Icelandair Still Examining The A321neo – But Will It Place An Order?

A few months into the Boeing 737 MAX grounding, Icelandair revealed that it was considering the Airbus A321neo as a replacement for its aging Boeing 757s. Indeed, with an average age of 20 years old, the 757s could be phased out in the next few years. Now, according to FlightGlobal, the Icelandic carrier says it will take the ‘next few months’ to decide whether it should include Airbus aircraft in its all-Boeing fleet.

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The Boeing 757 has been the main aircraft for Icelandair. Photo: Aeroprints.com via Wikimedia Commons

Not only was Icelandair entertaining the prospect of adding Airbus aircraft to its fleet, but it was also considering the possibility of a full switch, having an all-Airbus fleet. According to FlightGlobal, Icelandair says “conclusions are expected in the next few months”.

Impact of 737 MAX grounding

The deliberations are a result of continued uncertainty with the 737 MAX. The one-year anniversary of crash of ET302 and the subsequent grounding of all 737 MAX aircraft is just a month away.

Airlines around the world have had to cope with their new jets not being able to fly. In addition to the parking and maintenance costs of the grounded jets, airlines have also had to rearrange schedules, postpone routes, and postpone older aircraft retirement.

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Icelandair’s 737 MAX are waiting in Boeing Field. Photo: Getty Images

Icelandair acknowledges that “the risk of further delays is increasing” and says the MAX grounding has “already had significant adverse effect on the company’s operations and profitability and will continue to do so while the suspension remains in place”.

Indeed, further delays are always a possibility. Simple Flying has been reporting continuously on new timelines for the aircraft’s anticipated return to service with initial hopes being Summer 2019, then November 2019, and so on. The latest reports indicate that the grounding will be lifted around June 2020, if not slightly sooner.

Icelandair is reported to be monitoring the situation, maintaining “rolling 12-18 month contingency plans to ensure that all mitigating actions are taken”.

The possibilities for fleet renewal

Here are some possibilities for Icelandair as it moves forward with its fleet renewal strategy.

Scenario 1: Continue with the existing plan that will see the new 737 MAX jets replace the aging 757s. According to Cirium fleets data, Icelandair has five 737 Max 8s and a single Max 9 in storage. Furthermore, it has orders for another 10 Max jets. Its in-service fleet is all-Boeing and includes 23 757-200s, two 757-300s and four widebody 767-300s.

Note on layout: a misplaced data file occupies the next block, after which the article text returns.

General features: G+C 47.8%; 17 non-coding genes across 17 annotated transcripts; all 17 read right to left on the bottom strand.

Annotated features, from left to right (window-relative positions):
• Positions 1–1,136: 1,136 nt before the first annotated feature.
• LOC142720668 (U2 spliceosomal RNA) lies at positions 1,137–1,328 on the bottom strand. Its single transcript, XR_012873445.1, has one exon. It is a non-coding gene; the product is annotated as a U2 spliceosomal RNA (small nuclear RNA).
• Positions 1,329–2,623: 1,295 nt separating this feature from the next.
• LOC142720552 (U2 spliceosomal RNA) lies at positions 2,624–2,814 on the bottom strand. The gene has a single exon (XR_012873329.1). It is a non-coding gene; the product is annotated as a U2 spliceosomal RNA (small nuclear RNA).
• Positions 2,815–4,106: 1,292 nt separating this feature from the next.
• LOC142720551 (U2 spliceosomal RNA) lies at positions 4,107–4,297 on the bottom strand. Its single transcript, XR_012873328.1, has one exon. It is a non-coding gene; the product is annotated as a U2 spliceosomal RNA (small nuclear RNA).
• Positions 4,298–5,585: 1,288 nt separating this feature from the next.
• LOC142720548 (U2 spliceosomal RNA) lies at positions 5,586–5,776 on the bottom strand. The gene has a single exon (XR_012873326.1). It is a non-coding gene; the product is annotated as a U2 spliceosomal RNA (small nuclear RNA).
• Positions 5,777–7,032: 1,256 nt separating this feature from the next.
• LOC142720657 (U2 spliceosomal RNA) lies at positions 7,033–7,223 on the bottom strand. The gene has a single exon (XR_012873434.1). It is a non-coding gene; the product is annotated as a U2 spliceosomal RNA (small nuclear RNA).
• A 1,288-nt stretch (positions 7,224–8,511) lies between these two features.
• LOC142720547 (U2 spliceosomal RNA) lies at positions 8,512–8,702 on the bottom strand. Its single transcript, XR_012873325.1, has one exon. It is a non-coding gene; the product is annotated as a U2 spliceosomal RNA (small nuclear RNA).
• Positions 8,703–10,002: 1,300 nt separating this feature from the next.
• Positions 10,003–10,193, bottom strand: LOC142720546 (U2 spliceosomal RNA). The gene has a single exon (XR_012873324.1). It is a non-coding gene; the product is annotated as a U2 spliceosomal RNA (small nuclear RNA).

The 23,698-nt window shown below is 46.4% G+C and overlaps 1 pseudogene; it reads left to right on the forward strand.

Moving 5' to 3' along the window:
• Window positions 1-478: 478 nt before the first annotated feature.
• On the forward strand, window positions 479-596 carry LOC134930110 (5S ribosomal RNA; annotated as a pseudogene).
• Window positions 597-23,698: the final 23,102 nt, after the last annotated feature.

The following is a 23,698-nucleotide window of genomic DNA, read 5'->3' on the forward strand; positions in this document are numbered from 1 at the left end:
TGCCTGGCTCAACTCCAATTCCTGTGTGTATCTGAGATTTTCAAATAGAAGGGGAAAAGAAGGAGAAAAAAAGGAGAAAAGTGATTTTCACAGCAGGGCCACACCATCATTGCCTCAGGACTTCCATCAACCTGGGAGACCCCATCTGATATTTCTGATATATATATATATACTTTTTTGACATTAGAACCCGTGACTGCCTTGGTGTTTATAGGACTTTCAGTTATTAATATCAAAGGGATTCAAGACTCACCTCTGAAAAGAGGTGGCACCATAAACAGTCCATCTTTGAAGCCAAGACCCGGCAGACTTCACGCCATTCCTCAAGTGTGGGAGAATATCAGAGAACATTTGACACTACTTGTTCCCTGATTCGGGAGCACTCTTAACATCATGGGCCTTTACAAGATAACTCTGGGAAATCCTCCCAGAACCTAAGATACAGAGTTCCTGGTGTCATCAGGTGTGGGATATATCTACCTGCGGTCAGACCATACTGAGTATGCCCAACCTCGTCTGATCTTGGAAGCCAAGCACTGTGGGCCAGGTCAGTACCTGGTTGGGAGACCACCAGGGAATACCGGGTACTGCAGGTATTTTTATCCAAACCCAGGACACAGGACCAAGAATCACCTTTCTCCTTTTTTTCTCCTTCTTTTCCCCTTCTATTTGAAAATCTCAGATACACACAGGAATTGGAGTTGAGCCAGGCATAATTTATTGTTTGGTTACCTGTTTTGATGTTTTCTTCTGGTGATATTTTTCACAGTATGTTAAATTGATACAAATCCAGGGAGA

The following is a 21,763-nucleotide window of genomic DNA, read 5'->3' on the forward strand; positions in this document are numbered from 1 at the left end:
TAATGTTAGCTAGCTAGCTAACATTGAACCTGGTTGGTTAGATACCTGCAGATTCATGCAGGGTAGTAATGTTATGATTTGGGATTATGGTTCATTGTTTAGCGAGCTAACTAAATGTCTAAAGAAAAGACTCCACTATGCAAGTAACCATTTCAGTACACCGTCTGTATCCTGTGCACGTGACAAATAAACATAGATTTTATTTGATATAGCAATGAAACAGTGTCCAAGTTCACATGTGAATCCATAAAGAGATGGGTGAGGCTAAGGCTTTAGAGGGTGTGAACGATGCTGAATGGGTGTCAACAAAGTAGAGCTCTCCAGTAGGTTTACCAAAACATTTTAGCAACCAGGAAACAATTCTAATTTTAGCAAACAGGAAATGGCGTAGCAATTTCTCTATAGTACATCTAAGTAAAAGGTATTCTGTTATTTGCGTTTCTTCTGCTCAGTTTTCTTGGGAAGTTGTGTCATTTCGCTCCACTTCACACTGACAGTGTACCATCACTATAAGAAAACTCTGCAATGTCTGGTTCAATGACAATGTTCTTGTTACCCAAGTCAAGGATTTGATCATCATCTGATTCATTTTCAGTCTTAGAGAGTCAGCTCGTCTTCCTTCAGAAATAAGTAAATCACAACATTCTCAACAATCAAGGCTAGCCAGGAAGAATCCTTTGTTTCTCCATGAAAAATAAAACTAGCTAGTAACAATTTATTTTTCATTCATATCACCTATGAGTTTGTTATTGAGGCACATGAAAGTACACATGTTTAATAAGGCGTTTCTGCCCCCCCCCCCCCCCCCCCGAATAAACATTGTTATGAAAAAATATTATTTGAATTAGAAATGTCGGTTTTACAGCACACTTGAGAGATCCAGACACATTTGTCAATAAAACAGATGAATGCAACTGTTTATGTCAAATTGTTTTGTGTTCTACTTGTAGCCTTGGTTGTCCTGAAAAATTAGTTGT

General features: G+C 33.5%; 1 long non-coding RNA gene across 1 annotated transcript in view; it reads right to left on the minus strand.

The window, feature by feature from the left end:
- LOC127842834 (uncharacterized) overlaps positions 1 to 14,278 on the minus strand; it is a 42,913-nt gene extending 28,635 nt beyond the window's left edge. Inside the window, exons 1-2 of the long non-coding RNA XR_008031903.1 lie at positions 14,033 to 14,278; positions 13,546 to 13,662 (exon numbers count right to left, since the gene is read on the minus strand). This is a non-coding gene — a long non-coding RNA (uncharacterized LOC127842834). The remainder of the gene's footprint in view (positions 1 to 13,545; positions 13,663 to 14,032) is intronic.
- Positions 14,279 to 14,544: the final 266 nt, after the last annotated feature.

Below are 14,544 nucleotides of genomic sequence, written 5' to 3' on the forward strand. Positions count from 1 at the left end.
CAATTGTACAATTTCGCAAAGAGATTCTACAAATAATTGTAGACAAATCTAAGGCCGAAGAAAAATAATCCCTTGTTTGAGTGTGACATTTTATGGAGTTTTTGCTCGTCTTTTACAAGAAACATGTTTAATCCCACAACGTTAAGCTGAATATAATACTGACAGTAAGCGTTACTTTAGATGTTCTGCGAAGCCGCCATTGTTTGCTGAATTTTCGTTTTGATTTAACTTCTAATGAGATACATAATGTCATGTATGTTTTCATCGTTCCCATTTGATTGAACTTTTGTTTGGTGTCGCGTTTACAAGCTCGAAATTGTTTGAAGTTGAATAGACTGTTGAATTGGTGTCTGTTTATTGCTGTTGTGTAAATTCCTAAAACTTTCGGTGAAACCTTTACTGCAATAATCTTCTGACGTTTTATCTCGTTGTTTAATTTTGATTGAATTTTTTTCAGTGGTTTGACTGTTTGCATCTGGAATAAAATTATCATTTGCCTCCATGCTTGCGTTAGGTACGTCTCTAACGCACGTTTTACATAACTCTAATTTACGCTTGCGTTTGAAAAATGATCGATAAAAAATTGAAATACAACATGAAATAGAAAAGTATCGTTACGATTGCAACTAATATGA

Scenario 2: Icelandair could operate a mixed-fleet by adding Airbus aircraft into its operations. The A321neo would be a perfect candidate as it not only comes in the base model but also offers the LR (long-range) variant and the XLR (extra long-range) version.

Scenario 3: The carrier could switch to an all-Airbus fleet and ditch the 737 MAX altogether. This would mean Icelandair selling its current MAX aircraft and canceling future deliveries and orders.

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Airbus had a strong 2019 with many orders for the A320 family of jets. Photo: Airbus

Benefits and drawbacks

There are some clear pros and cons to all of the options. The clear benefit to having a mixed-fleet is risk aversion, should a critical flaw be discovered in a particular aircraft type. The cost would be lowest if Icelandair maintains it’s all-Boeing course, as the orders are already on the way.

However, focusing on the prospect of adding Airbus aircraft, there are a few challenges that are presented. One challenge would certainly be the re-training of flight and ground crew on the new aircraft type.

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Airbus has a substantial backlog for A320 family orders. Photo: Getty

Furthermore, with other airlines entertaining similar possibilities, there is a lengthy wait time for any A320 family aircraft. The backlog at Airbus as of January 31 stands at 6,249 for A320 Family aircraft. If Icelandair wanted A321neos any sooner they would have to lease the jets.

Do you think Icelandair should go for the A321neo? Or go all-in with Boeing and the 737 MAX? Or maybe something else? Let us know in the comments.

We reached out to Icelandair with a request for an official statement on the matter. At the time of publishing, no response has come from the airline. We will update this article if any new information comes in.

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